Worm Castings Usage In Gardens
Worm castings is used by several landscapers and gardeners who appreciate the short AND long term benefits of worm castings. The cast has a time released process that many have come to appreciate. The rich humus is spongy, therefore absorbing water and holding in nutrients and releasing them when the plant feels the need to absorb the food.
Gardeners tend to approach worm castings usage as a set-it-and-forget-it attitude. Landscapers as well, because they know they will not have to be back continuously for high maintenance. If you do your own landscaping around your house, especially edible-landscaping, then using worm castings for the increased yields and beauty will not only make the neighbors envious, but also want to be invited over for dinner.
To apply the cast in your garden or landscaping plants as transplants, dig the hole where you will put the plant in. Now put the cast in first so that the roots rest on top. When the roots grow throughout the months they will grow through the cast, out, and underneath.
Next, cover up the castings and plant roots. Lastly, what I like to do is sprinkle a little in around the top since the cast is great for holding moisture in. Mix it in a little with the surrounding soil on top.
Maintain the fertilizing process throughout the spring and summer by reapplying the top dressing or working it in a little deeper while trying not to disturb the delicate root system.
The cast should be used throughout the drip line area (from the ground at the stalk to the outer branches) to ensure that the roots, which can extend out for many feet on some plants, are readily getting the nutrients.
Worm castings usage in seed rows
A germinating seed, just like a newly hatched chick from an egg, has all the necessary nutrients available to sustain life after the first few days, but then becomes dependent on its surroundings for the rest of its life.
So, to add the cast to the seed row, simply sprinkle a little in then drop your seeds in and cover up as usual. Cultivate the cast into the topsoil about once a month.
Worm castings usage in starter pots
First of all let me say (in my most humble opinion) that the best mix of all for your starter pots is the one you come up with yourself. Someone can tell you that this mix is best or that one, but there can be several variables that may call for several variations.
Now don’t be concerned. Use the worm castings. Use it until your little heart is content. I’m just saying that there are some plants that do better with more and some that do better with less. Some people have a different climate and some have different soils.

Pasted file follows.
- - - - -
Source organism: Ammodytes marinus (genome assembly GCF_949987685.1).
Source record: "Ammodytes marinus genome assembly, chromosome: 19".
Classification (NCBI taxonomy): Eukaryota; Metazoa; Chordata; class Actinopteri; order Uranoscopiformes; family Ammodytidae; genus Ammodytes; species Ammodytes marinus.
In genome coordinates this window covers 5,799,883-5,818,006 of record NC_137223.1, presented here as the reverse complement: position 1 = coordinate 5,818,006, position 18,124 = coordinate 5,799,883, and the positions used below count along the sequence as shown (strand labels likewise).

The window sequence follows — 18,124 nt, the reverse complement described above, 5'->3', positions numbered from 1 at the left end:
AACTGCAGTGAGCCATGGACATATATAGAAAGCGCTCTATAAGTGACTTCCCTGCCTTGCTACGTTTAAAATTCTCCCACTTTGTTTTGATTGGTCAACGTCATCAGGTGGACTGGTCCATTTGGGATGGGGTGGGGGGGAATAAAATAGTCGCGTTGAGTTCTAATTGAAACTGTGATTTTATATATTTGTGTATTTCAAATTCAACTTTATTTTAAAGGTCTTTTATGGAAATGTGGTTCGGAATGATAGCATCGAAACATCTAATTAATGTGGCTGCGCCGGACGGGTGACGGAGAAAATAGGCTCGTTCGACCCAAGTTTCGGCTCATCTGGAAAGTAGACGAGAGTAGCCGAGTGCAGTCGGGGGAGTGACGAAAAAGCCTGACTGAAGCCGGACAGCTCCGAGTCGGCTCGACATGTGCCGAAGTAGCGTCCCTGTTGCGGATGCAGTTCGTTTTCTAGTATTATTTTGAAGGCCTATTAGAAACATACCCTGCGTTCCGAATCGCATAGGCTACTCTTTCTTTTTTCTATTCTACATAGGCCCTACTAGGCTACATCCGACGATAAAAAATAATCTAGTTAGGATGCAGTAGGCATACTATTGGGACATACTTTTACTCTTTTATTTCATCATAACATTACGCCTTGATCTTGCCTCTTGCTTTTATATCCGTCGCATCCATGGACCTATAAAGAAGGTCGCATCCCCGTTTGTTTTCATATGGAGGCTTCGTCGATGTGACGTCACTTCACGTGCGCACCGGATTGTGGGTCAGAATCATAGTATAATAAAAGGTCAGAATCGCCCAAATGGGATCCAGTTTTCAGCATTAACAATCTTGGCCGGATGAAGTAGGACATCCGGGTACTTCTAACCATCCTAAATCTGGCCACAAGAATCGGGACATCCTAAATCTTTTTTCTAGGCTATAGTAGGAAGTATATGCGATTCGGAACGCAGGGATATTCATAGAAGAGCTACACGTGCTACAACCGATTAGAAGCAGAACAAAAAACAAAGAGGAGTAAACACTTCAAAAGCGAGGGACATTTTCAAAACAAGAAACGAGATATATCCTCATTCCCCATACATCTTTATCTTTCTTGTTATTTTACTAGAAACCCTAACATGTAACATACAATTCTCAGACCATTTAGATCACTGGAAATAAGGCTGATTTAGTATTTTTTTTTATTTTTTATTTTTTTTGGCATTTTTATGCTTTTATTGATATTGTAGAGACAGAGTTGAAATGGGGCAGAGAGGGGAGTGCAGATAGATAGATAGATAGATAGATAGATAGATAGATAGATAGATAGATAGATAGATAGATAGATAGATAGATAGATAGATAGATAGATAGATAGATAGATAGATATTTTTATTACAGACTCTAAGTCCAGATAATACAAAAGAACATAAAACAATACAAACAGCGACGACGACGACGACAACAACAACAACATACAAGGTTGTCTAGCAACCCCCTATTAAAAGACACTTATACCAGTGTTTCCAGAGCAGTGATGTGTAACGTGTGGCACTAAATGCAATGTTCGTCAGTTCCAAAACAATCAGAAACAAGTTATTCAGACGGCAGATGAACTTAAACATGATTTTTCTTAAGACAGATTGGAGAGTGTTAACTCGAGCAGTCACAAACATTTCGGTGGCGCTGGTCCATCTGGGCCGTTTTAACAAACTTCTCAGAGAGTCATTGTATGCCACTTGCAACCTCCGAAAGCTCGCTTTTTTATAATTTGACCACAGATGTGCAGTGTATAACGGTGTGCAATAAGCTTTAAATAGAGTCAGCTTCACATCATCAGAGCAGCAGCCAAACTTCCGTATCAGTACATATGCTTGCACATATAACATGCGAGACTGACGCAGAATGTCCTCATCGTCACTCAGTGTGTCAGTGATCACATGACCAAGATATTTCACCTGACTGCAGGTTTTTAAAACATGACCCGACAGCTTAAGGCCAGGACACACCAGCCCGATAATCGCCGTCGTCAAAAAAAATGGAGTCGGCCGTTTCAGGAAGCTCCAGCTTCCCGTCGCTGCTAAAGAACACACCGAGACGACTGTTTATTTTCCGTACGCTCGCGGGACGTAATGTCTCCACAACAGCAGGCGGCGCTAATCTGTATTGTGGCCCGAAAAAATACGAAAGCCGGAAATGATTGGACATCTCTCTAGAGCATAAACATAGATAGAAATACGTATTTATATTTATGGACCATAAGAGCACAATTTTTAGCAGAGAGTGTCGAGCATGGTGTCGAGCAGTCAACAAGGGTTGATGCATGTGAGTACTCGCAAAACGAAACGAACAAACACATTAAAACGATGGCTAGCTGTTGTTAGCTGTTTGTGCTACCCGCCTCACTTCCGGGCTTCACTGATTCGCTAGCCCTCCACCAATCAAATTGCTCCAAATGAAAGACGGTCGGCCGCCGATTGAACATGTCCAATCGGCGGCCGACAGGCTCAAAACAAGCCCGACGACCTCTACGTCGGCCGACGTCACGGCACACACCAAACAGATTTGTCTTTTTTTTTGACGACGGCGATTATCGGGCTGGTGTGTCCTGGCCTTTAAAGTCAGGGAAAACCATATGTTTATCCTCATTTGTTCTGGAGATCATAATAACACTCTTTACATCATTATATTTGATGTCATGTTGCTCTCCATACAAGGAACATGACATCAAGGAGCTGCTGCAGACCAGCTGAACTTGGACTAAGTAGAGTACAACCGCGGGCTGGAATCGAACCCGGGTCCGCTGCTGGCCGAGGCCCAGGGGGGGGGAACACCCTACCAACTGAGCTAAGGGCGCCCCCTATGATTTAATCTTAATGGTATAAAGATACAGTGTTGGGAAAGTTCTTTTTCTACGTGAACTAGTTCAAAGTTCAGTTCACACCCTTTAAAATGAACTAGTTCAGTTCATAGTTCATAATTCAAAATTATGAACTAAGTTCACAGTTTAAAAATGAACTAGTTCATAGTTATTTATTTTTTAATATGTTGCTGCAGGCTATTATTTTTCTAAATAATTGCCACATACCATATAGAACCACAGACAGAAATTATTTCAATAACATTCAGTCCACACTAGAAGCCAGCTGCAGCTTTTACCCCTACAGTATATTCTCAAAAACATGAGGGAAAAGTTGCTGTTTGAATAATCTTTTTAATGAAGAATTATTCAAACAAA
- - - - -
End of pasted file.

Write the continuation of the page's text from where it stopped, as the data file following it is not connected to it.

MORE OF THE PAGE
As a general rule of thumb, what I and other worm farming ranchers use, is a mix of 25% to 33% cast to other growth mediums. Here’s my recipe as a guideline and I have a great outcome with my plants.
- 25% Worm Castings (nutrients and moisture retention)
- 25% Peat moss (moisture retention and very little nutrients over time)
- 25% Leaf/Hay litter (aeration and less soil compaction. Perlite but not organic)
- 25% Garden soil, Sand or both (or other type of filler, sand also helps for drainage depending on what you’re planting)
Mix all of these together then place it in your starter pots for your seeds or seedlings. When transplanting to the garden or landscape, you may add a little more of the mix since this will be the last time you will put it in with the roots. Every month apply a top dressing.
Worm castings as top dressing for garden and landscaping plants, house plants, lawns
Garden and Landscaping Plants
As I already mentioned, a top dressing is used in the maintenance and care of your plants. In gardens and landscapes, sprinkle it around the drip line of your plants working it into the dirt a little.
Don’t leave it just sitting on top of the soil not mixed in. When the cast is exposed and sits out to dry in clumps it can set up like a brick so it needs to be sprinkled like crumbs and mixed into the soil. You also don’t want the wind or rain to blow or wash it away as it can be very light when dry due to its spongy nature.
Apply the cast to your house plants in the first 1/4 to 1/3 inch of soil every 2 months or less as needed. Take soil out as needed to make room for the new cast. Be careful though not to let watering get away from you. Plants in pots that have good drainage can dry out quickly. If the contents dry out completely it can kill the beneficial microbes. If it remains at least moist, then the microbes will go into a stage of dormancy awaiting the breath life when you begin to water it again.
I advise always to water with worm tea or chemically-free water and NOT bottled or tap water. This contains chemicals like chlorine which is designed to kill ALL living organisms. If you must use tap water let it set out for a day or in the sun for about 4 hours before using it to allow the chemical to gas off.
This may actually take more worm castings then you care to part with if you have a large area to fulfill. That is another reason why I also recommend using the worm tea on lawns, but remember a little cast goes a long way. Be sure you’re not using large clumps of the cast or you will spread it too thin and run out quickly. Leave it out to dry somewhat till it will break down into smaller crumbles then sprinkle on the lawn liberally.
Go for coverage rather than thickness and apply once a month if you have enough. Water with worm tea using a shower watering bucket or hand pump sprayer. The benefits of worm tea is absolutely amazing. Let the rain take care of every thing else.
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